Unit 2 – Applied Behaviour Analysis (ABA) Is a Natural Science.

The fundamental aspects of behaviour analysis follow the same principles as any natural science. Natural sciences include physics, chemistry and behaviour analysis. Psychology does not fall into this realm. The two are distinctly different in their approach. Psychology is a social science.

It is important to lay the appropriate foundations, principles, laws and understandings to provide a platform from which we can apply, test and repeat these techniques. The gathering and analysis of data are the fundamental part of being able to draw conclusions about functional relationships.

Behaviour analysis (or ABA) is not a cook book. Each subject is treated as a single subject case (SSC). In dog training there are many cook books and whilst their importance is extremely valid, when it comes to behaviour analysis (ABA), it is important that we are looking at each case individually. We are comparing the individual to him or herself (the learner, or behaver) who is the subject of our study.

We are not going to tell you how to solve a particular problem (none of our articles are designed for that), but rather, get you thinking about how you can apply these basic principles to your own practice so that you can ask the right questions to enhance your understanding of each individual.

This is a working reference to help your practice grow and walk with us in gaining the fundamentals of ABA which can be applied to your everyday life.

We will be launching a basic course in ABA for animal professionals. The aim will be to give you the skills to be able to work through cases using the guiding principles which are set out in ABA. This is only the beginning of our journey in this fascinating subject. This is by far the most logical approach to examining behaviour in any organism.

In our examples we will be using Tango & Marmalade two very amazing Cocker Spaniels. We will only be using them to make a point of reference and give context to our understanding. See below:

positive reinforcement training in dogs

What is Applied Behaviour Analysis (ABA)

ABA is a science, it is natural and it looks at the functional relationships between behaviour and environment. It is the technological application of our practice. Behaviour is pretty much everything an organism does. According to Skinner (1938) “Behaviour is the movement of an organism or its parts in a frame of reference provided by the organism or by various external objects or fields”. More recently, Johnston & Pennypacker (2009) defined behaviour as “..that portion of an organisms interaction with its environment that involves movement of some part of the organism”.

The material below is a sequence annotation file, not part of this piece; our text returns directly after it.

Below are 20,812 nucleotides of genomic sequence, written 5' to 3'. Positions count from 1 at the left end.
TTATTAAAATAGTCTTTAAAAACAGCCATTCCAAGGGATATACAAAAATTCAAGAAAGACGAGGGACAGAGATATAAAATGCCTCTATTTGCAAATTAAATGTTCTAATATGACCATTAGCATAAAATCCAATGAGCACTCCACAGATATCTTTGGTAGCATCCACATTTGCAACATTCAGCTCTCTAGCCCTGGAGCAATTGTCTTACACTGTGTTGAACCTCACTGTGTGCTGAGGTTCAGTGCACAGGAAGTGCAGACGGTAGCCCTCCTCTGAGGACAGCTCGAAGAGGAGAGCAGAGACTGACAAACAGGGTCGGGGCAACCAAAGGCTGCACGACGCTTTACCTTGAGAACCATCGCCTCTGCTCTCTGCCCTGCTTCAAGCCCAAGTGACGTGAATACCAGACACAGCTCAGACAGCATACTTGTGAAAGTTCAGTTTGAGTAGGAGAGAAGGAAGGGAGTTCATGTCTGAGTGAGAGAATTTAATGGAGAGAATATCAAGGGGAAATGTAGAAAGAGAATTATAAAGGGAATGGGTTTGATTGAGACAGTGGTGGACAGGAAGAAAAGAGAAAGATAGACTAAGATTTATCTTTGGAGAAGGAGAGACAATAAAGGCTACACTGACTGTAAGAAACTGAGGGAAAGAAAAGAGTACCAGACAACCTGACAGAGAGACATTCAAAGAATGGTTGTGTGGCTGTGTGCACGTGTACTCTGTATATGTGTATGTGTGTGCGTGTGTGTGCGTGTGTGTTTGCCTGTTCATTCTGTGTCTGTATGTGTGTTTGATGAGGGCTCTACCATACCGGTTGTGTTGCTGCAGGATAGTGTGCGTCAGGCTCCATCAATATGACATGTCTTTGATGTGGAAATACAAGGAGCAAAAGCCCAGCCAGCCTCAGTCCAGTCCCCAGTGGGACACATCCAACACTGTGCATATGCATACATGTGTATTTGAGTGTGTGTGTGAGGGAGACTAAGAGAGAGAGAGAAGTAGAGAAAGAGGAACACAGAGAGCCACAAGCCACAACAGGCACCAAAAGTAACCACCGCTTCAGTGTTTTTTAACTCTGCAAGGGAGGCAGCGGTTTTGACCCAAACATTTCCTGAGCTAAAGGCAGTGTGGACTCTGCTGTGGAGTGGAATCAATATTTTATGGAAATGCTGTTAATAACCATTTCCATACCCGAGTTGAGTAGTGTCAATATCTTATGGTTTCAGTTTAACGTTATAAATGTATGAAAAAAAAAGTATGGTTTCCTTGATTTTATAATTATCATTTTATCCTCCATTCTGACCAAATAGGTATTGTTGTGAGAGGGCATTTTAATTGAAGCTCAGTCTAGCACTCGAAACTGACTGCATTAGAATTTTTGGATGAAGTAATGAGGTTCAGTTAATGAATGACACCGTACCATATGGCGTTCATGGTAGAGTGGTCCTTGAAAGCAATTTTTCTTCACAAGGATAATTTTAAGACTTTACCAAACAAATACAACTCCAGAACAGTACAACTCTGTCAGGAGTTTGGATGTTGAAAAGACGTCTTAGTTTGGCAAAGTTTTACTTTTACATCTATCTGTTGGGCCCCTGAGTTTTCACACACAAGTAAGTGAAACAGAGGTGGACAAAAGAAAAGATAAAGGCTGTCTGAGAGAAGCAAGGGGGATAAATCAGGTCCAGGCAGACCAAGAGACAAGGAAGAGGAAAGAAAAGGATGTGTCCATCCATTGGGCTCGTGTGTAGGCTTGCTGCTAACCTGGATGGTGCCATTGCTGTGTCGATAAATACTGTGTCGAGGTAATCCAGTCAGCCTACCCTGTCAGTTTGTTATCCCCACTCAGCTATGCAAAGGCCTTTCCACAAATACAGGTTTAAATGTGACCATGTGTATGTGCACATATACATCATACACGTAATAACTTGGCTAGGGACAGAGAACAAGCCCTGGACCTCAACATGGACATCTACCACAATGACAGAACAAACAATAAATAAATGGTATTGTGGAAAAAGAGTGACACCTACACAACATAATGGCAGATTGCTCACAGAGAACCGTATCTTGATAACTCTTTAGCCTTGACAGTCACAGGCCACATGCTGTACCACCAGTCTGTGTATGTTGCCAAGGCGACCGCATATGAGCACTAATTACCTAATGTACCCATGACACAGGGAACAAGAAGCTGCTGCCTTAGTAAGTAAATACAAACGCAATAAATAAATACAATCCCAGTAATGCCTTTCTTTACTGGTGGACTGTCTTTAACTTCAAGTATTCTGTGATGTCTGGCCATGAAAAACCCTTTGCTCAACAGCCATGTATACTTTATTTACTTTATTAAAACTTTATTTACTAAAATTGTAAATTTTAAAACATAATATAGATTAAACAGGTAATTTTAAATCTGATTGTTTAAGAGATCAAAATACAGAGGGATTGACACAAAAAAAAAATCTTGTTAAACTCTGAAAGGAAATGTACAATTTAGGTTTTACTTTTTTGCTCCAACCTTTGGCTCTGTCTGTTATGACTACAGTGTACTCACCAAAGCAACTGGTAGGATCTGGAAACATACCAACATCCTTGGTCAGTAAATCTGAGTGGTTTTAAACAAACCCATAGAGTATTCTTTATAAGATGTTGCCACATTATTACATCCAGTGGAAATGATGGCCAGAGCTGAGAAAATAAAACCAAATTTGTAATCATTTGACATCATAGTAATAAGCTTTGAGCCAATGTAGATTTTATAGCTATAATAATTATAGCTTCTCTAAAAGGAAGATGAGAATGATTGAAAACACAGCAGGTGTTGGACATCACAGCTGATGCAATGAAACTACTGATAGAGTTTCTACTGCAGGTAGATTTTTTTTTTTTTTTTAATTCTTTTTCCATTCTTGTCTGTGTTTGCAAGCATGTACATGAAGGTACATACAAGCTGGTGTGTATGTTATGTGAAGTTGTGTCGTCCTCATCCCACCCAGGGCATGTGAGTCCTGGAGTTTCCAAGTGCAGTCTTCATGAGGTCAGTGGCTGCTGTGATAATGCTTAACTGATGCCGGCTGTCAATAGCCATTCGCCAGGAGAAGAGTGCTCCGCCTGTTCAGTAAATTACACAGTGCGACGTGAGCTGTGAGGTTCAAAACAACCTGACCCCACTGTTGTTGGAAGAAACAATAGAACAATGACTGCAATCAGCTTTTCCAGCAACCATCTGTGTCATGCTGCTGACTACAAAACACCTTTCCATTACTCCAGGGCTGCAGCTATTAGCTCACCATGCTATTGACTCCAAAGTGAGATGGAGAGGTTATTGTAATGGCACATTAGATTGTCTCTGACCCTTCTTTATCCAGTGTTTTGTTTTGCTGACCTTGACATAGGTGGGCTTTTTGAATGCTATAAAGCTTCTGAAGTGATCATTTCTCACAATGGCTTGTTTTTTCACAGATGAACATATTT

Behaviour is a biological phenomenon and it is only possible for organisms to engage in it. It has a biological and evolutionary basis. Interactions with the environment always involves a biological process and the nervous system mediates this through receptors.  The movement of muscles, body parts and glands are fundamental to behaviour. Even if we have to use special instruments to observe this, such as synapses firing, vocal chords moving or even specialist recording equipment which gives us information about neuronal systems and networks.

Types Of Receptors:

  • Exteroreceptor detect external stimuli such as hearing, olfaction, taste & touch.
  • Interoreceptors detect visceral, feelings such as a stomach ache
  • Proprioreceptors detect kinaesthetic & vestibular senses of movement & balance.

What Is Behaviour?

Hunger and anxiety are states. They are not behaviour. This is because, in order for it to be behaviour, there has to be an environmental agent with which the (hungry) agent interacts, this is not behaviour. If you find yourself walking in the rain and getting wet, this is not a behaviour. Or, if someone places a token into your hand. Whilst there are changes in the environment there is no change for the receiver, no movement.

Putting a token into your pocket is behaviour and doing maths is behaviour. Odgen & Lindsley (1960) developed the dead man test to make sure we are observing actual behaviours of children in school, rather than the “sit there be quiet” phenomenon which was used previously and does not fall into the category of behaviour.

The type of organisms is often specified and sometimes the terms behaver and learner are used. At a minimum the person who is experiencing the behaving is the only one that can detect its occurrence. If more than one person is able to observe it then it should be agreed as to what has occurred and sometimes specific instruments can be used. Behaviour has to be measurable i.e. counted. Its duration could be timed or other dimensions of it measured. This is selected based on the fundamental properties & dimensional quantities that make sense to the context & are recordable by the observer.

Behaviour affects the environment and vice versa. This occurs in a reciprocal manner.  Failing to do something such as ” not sitting” when asked or “not eating” is not a behaviour. This is because failing to do something involves no movement, so it is not classed as behaviour. A dead man can ignore a sit command.

Attitudes cannot be measured, but verbal statements about things can be measured because that can be counted. Statements of “being” are not behaviour. They must be an action. We are looking for active verbs. What is the dog doing? the dog is tearing up his bed. Being stubborn is not behaviour, it is a state. Failure to respond is not behaviour. A dead dog fails to respond!!